Innovate or Die: The Innovation110
A Menu of [Essential] Innovation Tactics
Part Two: Tactic #17 through #42

We Are What We Eat.
(And Who We Hang Out With.)

17. Hang out/”We are what we eat” We are what we eat/We are who we co-habit with, and variants thereof are of infinite importance to the effective innovator. Managing “the hang-out factor” is of the utmost strategic importance—and usually an under-tended lever.

18. Hang out/Basic axiom. Hang out with weird—get more weird. Hang out with dull—get more dull.

19. Hang out/Customer portfolio. Consider one’s customer portfolio. Perhaps a few giant customers account for 85% of one’s revenues. One must listen to them, but the odds are that these giants are relatively conservative. Hence one must purposefully and urgently recruit oddball-“on the frontier” customers. Their revenue stream may be limited, but these folks force you to play with novel products and services to meet their peculiar needs. Hence careful construction of the total customer portfolio is an essential practice.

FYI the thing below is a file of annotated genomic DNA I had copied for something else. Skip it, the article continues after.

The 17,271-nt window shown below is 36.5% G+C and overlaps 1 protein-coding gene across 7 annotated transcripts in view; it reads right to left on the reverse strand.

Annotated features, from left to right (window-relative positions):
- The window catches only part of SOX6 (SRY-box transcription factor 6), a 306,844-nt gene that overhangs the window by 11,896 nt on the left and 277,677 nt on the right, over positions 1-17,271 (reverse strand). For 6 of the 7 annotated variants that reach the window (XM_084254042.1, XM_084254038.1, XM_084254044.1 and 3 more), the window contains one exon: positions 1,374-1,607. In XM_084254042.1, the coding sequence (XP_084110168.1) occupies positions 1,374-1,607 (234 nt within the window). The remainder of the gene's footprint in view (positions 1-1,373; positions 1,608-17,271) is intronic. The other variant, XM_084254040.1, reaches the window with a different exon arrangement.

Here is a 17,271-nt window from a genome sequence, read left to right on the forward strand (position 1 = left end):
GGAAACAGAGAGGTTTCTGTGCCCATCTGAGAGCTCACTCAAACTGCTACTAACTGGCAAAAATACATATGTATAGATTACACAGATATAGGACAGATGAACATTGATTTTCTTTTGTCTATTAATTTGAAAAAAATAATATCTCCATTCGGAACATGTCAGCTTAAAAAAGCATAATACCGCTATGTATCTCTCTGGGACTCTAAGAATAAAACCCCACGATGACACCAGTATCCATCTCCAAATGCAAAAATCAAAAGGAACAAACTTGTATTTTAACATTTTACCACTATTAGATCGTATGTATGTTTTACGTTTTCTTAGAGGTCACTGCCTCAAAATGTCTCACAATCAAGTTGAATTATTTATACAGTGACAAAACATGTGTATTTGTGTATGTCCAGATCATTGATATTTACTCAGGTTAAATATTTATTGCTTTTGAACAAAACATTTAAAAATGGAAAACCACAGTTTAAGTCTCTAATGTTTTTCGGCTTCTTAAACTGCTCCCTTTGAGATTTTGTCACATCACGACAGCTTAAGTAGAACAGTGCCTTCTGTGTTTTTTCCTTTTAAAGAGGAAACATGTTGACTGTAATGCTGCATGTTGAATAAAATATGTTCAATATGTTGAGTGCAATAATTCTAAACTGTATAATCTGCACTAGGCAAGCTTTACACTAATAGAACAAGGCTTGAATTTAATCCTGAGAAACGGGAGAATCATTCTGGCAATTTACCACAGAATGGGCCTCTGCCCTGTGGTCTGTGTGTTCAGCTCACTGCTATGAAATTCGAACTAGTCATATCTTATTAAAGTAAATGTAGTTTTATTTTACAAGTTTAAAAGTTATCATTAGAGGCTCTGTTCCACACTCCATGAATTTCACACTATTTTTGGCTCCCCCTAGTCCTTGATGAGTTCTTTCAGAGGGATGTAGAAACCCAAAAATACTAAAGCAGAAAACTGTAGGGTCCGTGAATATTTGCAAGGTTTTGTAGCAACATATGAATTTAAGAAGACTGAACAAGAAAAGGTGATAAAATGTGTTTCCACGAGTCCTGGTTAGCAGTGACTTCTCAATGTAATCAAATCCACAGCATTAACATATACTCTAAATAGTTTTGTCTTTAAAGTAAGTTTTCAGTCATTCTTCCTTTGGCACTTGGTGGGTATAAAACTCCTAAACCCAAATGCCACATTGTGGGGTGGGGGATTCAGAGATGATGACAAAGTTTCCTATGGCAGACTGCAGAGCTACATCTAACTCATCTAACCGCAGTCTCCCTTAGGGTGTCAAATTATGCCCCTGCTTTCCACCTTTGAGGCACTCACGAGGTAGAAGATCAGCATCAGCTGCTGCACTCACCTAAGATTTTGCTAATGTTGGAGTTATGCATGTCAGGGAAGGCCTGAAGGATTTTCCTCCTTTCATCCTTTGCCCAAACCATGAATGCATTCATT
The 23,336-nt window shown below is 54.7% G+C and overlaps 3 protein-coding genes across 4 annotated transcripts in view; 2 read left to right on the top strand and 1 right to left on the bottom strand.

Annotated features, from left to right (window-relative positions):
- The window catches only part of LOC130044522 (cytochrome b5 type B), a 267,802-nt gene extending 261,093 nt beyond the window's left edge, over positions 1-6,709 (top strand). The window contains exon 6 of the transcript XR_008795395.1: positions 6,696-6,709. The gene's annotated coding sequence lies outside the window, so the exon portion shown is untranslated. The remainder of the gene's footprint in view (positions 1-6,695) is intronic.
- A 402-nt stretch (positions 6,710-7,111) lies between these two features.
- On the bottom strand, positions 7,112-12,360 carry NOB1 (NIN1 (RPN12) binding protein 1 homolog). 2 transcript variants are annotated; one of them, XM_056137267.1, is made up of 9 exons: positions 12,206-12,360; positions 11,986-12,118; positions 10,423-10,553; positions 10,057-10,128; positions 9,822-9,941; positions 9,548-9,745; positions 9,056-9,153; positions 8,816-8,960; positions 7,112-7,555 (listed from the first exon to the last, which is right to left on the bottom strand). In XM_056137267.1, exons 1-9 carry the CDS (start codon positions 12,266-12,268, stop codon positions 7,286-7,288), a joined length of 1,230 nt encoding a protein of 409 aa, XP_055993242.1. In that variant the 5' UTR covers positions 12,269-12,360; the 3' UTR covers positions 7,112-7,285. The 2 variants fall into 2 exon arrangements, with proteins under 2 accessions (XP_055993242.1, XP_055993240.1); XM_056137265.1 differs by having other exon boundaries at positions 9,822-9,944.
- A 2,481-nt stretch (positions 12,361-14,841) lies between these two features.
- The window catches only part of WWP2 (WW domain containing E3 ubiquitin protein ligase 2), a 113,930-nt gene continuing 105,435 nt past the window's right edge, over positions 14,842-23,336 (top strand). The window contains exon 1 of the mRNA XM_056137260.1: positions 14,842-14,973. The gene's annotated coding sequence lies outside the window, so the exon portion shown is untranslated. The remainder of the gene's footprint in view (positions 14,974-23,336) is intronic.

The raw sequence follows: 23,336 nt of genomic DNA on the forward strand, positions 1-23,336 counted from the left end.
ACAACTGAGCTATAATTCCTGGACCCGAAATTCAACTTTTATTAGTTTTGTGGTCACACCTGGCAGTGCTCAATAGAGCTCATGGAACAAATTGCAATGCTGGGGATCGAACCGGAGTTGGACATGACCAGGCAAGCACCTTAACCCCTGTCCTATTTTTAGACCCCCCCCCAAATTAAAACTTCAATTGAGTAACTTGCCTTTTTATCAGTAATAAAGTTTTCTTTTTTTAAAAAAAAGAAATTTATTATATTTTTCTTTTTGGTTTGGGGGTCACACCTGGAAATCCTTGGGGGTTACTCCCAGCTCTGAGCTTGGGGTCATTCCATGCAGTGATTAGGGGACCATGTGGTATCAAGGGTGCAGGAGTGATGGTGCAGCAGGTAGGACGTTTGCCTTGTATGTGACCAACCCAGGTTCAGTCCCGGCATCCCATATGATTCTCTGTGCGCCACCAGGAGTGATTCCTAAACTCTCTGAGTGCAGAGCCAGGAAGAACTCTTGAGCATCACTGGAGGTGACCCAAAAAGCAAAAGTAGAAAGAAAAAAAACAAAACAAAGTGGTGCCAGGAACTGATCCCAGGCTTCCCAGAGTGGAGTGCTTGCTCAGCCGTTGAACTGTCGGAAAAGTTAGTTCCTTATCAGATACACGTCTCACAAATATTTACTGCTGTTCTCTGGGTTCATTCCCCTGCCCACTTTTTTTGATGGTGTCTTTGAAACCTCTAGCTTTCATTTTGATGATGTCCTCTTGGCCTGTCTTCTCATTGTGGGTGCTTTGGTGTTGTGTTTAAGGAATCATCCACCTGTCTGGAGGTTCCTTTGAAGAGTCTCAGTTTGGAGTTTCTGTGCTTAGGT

20. Hang out/Customers everywhere. Customers at various staff meetings, on various teams, etc.

21. Hang out/Our folks at customer sites. Imbedded staff at lead customer locations. The success watchword is “intermingle.”

22. Hang out/Vendors/Outsourcing Partners Portfolio. Instead of a few “strategic suppliers,” as important as they may be, one needs “far out” vendors and outsourcing partners whose innovations force you into an innovation mode. I.e., repeat #19 and #20 and #21 for vendors.

23. Hang out/Locale (Hotbed). Company or unit HQ location is important beyond measure. Working in a “hotbed” (e.g., Cambridge MA and biotech) is an immeasurable spur to innovation. (Beware: Hotbeds eventually become lookalike and-or complacent—think Detroit, 1920 vs 1980–2008.)

24. Hang out/Team placement. An offsite team in an innovation hotbed often takes on the attributes of a gang of on-the-make pirates. A team near a plant takes plant-derived considerations particularly seriously. Etc. Want weird? Start with consideration of locale.

25. Hang out/Space management. Space management is arguably the singlemost important strategic lever. Designer moved next to the CEO? Design vaults up the importance scale. Etc.

26. Hang out/Consultants Portfolio. Types of consultants brought in influences who we talk to-live with, how we approach problems. There are “hot” consultants, and “not-so-hot” consultants. Again, purposefully and strategically manage the portfolio.